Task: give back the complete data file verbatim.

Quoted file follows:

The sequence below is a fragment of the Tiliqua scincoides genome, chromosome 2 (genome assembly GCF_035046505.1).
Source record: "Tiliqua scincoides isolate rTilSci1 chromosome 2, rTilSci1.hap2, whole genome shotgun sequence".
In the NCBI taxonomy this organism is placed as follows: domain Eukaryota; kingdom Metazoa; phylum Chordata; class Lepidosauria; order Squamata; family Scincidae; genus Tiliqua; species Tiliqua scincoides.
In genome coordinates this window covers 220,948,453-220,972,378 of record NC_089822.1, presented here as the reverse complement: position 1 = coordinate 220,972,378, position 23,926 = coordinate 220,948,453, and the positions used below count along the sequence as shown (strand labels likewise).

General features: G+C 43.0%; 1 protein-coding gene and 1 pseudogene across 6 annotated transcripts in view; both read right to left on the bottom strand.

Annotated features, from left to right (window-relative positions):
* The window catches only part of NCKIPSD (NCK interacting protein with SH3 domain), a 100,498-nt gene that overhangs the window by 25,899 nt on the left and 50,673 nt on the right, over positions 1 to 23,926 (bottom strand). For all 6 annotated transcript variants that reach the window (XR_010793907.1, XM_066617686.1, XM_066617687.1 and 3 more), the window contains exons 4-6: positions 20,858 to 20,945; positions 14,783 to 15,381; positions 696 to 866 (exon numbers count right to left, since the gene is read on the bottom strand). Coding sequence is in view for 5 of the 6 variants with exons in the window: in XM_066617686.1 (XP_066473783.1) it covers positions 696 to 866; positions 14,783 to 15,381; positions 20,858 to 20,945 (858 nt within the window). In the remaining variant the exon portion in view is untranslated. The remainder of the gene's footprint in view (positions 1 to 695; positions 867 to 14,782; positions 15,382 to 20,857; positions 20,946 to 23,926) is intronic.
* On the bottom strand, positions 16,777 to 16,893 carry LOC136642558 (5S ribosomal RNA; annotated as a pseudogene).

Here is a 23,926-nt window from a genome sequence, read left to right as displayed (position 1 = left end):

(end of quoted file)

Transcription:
The sequence below is a fragment of the Tiliqua scincoides genome, chromosome 2 (genome assembly GCF_035046505.1).
Source record: "Tiliqua scincoides isolate rTilSci1 chromosome 2, rTilSci1.hap2, whole genome shotgun sequence".
In the NCBI taxonomy this organism is placed as follows: domain Eukaryota; kingdom Metazoa; phylum Chordata; class Lepidosauria; order Squamata; family Scincidae; genus Tiliqua; species Tiliqua scincoides.
In genome coordinates this window covers 220,948,453-220,972,378 of record NC_089822.1, presented here as the reverse complement: position 1 = coordinate 220,972,378, position 23,926 = coordinate 220,948,453, and the positions used below count along the sequence as shown (strand labels likewise).

General features: G+C 43.0%; 1 protein-coding gene and 1 pseudogene across 6 annotated transcripts in view; both read right to left on the bottom strand.

Annotated features, from left to right (window-relative positions):
* The window catches only part of NCKIPSD (NCK interacting protein with SH3 domain), a 100,498-nt gene that overhangs the window by 25,899 nt on the left and 50,673 nt on the right, over positions 1 to 23,926 (bottom strand). For all 6 annotated transcript variants that reach the window (XR_010793907.1, XM_066617686.1, XM_066617687.1 and 3 more), the window contains exons 4-6: positions 20,858 to 20,945; positions 14,783 to 15,381; positions 696 to 866 (exon numbers count right to left, since the gene is read on the bottom strand). Coding sequence is in view for 5 of the 6 variants with exons in the window: in XM_066617686.1 (XP_066473783.1) it covers positions 696 to 866; positions 14,783 to 15,381; positions 20,858 to 20,945 (858 nt within the window). In the remaining variant the exon portion in view is untranslated. The remainder of the gene's footprint in view (positions 1 to 695; positions 867 to 14,782; positions 15,382 to 20,857; positions 20,946 to 23,926) is intronic.
* On the bottom strand, positions 16,777 to 16,893 carry LOC136642558 (5S ribosomal RNA; annotated as a pseudogene).

Here is a 23,926-nt window from a genome sequence, read left to right as displayed (position 1 = left end):